Normally, I use the same chart for the two techniques (interlocking crochet and overlay mosaic crochet). The nature of interlocking crochet is that it creates a dotted grid over the image which means when you use the mosaic technique you never have more than one dropped double crochet in a row. I have adjusted the mosaic chart for these two fall patterns and removed the unnecessary dots.

The long sections of one color will create ridges on the backside. If you don’t like them, you can use a lock-down technique, but that is an optional step that I haven’t done in my sample.

This image shows the normal stitches and the flaps that creates compared to a different pattern where I have locked down each stitch and you can see the back is completely smooth.

I’ve also had to adjust the gauge for the mosaic version of these fall patterns. The stitches were too crowded with so many dropped double crochets in a row so I went up a hook size (I used a 5 mm hook instead of my usual 4.5 mm). Scarves and blankets are quite forgiving if you don’t match my gauge but if you use the information to buy yarn then you’ll want to look at these patterns with fresh eyes and not assume the information is the same as my other patterns.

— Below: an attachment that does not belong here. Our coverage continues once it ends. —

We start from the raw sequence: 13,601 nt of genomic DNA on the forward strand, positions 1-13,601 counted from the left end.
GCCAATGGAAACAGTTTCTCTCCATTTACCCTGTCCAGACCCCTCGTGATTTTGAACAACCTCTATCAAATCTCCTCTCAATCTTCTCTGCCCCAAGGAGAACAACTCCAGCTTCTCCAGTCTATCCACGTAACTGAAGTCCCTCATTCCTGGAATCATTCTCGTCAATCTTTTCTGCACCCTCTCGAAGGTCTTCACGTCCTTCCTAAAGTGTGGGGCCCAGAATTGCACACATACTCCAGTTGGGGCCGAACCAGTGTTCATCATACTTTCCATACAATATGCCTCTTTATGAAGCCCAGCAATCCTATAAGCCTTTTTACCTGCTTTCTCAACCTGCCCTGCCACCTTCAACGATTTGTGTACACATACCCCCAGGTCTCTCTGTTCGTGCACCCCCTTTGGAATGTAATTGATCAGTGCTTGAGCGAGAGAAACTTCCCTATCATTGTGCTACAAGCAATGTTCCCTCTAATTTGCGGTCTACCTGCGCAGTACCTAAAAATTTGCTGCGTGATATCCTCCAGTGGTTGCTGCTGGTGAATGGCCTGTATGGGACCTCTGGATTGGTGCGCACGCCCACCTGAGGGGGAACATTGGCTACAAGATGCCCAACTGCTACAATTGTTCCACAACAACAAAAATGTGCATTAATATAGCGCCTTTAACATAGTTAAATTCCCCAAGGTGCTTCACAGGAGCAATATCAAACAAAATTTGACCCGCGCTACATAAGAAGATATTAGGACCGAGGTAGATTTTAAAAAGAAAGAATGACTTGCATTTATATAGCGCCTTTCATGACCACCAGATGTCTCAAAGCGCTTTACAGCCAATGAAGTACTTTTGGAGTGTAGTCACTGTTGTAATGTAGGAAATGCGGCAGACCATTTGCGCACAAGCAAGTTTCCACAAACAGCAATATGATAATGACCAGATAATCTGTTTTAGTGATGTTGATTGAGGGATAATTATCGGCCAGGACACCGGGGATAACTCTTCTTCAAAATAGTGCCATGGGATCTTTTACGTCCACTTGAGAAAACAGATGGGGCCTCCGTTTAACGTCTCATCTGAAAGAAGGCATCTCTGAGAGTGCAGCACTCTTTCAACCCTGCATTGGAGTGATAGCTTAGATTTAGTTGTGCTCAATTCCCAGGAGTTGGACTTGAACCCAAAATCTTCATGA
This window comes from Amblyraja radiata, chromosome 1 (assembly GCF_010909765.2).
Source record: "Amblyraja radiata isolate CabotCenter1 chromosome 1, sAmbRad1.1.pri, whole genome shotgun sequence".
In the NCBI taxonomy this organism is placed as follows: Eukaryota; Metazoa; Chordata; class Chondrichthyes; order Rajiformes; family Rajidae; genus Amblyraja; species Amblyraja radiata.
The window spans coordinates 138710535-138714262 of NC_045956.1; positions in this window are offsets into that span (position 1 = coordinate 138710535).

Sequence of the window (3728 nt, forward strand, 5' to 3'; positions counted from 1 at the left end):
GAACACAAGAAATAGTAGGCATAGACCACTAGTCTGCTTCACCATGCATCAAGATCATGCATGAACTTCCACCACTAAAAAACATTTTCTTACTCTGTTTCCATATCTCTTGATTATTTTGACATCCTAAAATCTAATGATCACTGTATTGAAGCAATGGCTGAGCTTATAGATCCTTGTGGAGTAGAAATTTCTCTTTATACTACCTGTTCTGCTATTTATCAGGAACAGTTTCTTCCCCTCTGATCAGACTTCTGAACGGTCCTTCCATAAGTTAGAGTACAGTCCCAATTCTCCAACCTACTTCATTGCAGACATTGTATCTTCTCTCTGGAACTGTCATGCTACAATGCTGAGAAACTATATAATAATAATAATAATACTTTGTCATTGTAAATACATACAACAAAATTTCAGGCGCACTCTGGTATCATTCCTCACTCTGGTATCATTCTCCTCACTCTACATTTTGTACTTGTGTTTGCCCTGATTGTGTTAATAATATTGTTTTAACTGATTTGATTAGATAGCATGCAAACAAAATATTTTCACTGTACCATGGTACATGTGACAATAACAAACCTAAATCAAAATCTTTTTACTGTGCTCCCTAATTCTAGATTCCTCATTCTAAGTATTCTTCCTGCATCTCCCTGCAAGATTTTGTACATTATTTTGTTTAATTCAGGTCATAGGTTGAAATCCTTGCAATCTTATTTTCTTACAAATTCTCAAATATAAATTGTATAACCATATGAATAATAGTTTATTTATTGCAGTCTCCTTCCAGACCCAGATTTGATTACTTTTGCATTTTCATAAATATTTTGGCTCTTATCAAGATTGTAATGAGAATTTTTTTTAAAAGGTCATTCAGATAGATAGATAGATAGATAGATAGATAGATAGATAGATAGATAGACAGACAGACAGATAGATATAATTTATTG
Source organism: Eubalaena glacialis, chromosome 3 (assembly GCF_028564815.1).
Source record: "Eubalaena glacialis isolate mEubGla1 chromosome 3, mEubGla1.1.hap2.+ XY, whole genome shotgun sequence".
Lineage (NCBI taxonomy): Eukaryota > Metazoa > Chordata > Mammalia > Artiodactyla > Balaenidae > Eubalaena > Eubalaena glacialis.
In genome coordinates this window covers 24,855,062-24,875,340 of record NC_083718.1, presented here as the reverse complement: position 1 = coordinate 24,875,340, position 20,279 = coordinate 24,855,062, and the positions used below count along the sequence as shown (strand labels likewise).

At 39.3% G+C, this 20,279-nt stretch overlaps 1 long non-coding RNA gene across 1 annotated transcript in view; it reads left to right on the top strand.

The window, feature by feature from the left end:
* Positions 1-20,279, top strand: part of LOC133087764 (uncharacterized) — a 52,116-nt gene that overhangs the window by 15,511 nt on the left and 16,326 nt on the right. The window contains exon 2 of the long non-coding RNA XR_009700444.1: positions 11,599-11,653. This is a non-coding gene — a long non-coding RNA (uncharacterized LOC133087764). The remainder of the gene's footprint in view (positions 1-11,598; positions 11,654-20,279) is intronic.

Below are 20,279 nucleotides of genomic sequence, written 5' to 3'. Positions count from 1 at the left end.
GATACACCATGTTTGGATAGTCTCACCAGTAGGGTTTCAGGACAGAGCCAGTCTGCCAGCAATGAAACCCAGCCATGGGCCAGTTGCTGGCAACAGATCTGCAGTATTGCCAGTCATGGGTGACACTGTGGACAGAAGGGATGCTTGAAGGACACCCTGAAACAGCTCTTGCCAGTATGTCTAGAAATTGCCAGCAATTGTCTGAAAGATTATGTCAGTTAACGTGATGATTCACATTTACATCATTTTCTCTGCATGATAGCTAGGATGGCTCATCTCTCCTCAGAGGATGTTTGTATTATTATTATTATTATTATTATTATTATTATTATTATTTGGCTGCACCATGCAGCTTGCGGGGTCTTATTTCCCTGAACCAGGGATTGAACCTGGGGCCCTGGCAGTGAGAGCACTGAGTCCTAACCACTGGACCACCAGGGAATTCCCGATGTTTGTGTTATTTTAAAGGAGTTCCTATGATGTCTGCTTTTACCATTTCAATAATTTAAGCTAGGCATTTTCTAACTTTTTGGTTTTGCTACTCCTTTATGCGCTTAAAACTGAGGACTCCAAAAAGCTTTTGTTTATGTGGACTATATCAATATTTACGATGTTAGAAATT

Fall Ribbons Scarf

When you approach a pattern from a designer you are familiar with it is only natural to skim through the details. You already know what to expect. But I’ve made some changes to this scarf that might trip you up. The paragraphs above describe how I adjusted the mosaic charts.

Normally, the chart starts with the dark color and that is considered your Main Color (MC) for the written pattern. If you look at the charts that come with this scarf pattern you will notice that this is still true for the interlocking method but it is the opposite for the mosaic method; the mosaic chart starts with the light-colored squares and these are the MC in the written. Don’t panic and confuse yourself. Just choose your technique and read the instructions given. Reach out if you need help.

If you would like an orange scarf with the word “Fall” written in black, then you should use orange as your Main Color (MC) when you do the mosaic technique but for the interlocking crochet technique you will need to begin with black as your MC because of the extra rows that lock the layers together.